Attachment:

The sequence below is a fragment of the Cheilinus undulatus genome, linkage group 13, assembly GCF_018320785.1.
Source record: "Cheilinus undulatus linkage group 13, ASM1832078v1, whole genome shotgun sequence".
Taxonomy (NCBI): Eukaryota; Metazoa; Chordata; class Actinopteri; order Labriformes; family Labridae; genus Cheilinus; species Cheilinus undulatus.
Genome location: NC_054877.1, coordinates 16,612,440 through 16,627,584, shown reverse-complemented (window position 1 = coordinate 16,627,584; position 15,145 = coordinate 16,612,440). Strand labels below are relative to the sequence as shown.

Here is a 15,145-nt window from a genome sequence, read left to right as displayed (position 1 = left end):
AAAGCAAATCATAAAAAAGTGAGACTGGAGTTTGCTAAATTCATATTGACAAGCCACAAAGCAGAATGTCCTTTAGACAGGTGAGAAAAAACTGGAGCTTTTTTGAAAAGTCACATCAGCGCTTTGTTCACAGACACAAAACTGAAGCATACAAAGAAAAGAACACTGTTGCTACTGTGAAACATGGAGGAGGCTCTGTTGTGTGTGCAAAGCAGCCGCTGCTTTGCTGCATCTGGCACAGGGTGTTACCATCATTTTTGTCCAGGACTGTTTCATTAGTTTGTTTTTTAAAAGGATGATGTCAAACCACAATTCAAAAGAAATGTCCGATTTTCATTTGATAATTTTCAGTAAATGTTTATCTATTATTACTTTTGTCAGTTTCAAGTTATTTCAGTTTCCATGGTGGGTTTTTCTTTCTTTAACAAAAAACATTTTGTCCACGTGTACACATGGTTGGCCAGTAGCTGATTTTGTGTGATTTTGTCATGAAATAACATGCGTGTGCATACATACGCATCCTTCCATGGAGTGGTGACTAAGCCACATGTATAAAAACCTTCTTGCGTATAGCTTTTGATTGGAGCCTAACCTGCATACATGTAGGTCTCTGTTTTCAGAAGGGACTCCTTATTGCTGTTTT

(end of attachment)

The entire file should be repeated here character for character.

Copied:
The sequence below is a fragment of the Cheilinus undulatus genome, linkage group 13, assembly GCF_018320785.1.
Source record: "Cheilinus undulatus linkage group 13, ASM1832078v1, whole genome shotgun sequence".
Taxonomy (NCBI): Eukaryota; Metazoa; Chordata; class Actinopteri; order Labriformes; family Labridae; genus Cheilinus; species Cheilinus undulatus.
Genome location: NC_054877.1, coordinates 16,612,440 through 16,627,584, shown reverse-complemented (window position 1 = coordinate 16,627,584; position 15,145 = coordinate 16,612,440). Strand labels below are relative to the sequence as shown.

Here is a 15,145-nt window from a genome sequence, read left to right as displayed (position 1 = left end):
AAAGCAAATCATAAAAAAGTGAGACTGGAGTTTGCTAAATTCATATTGACAAGCCACAAAGCAGAATGTCCTTTAGACAGGTGAGAAAAAACTGGAGCTTTTTTGAAAAGTCACATCAGCGCTTTGTTCACAGACACAAAACTGAAGCATACAAAGAAAAGAACACTGTTGCTACTGTGAAACATGGAGGAGGCTCTGTTGTGTGTGCAAAGCAGCCGCTGCTTTGCTGCATCTGGCACAGGGTGTTACCATCATTTTTGTCCAGGACTGTTTCATTAGTTTGTTTTTTAAAAGGATGATGTCAAACCACAATTCAAAAGAAATGTCCGATTTTCATTTGATAATTTTCAGTAAATGTTTATCTATTATTACTTTTGTCAGTTTCAAGTTATTTCAGTTTCCATGGTGGGTTTTTCTTTCTTTAACAAAAAACATTTTGTCCACGTGTACACATGGTTGGCCAGTAGCTGATTTTGTGTGATTTTGTCATGAAATAACATGCGTGTGCATACATACGCATCCTTCCATGGAGTGGTGACTAAGCCACATGTATAAAAACCTTCTTGCGTATAGCTTTTGATTGGAGCCTAACCTGCATACATGTAGGTCTCTGTTTTCAGAAGGGACTCCTTATTGCTGTTTT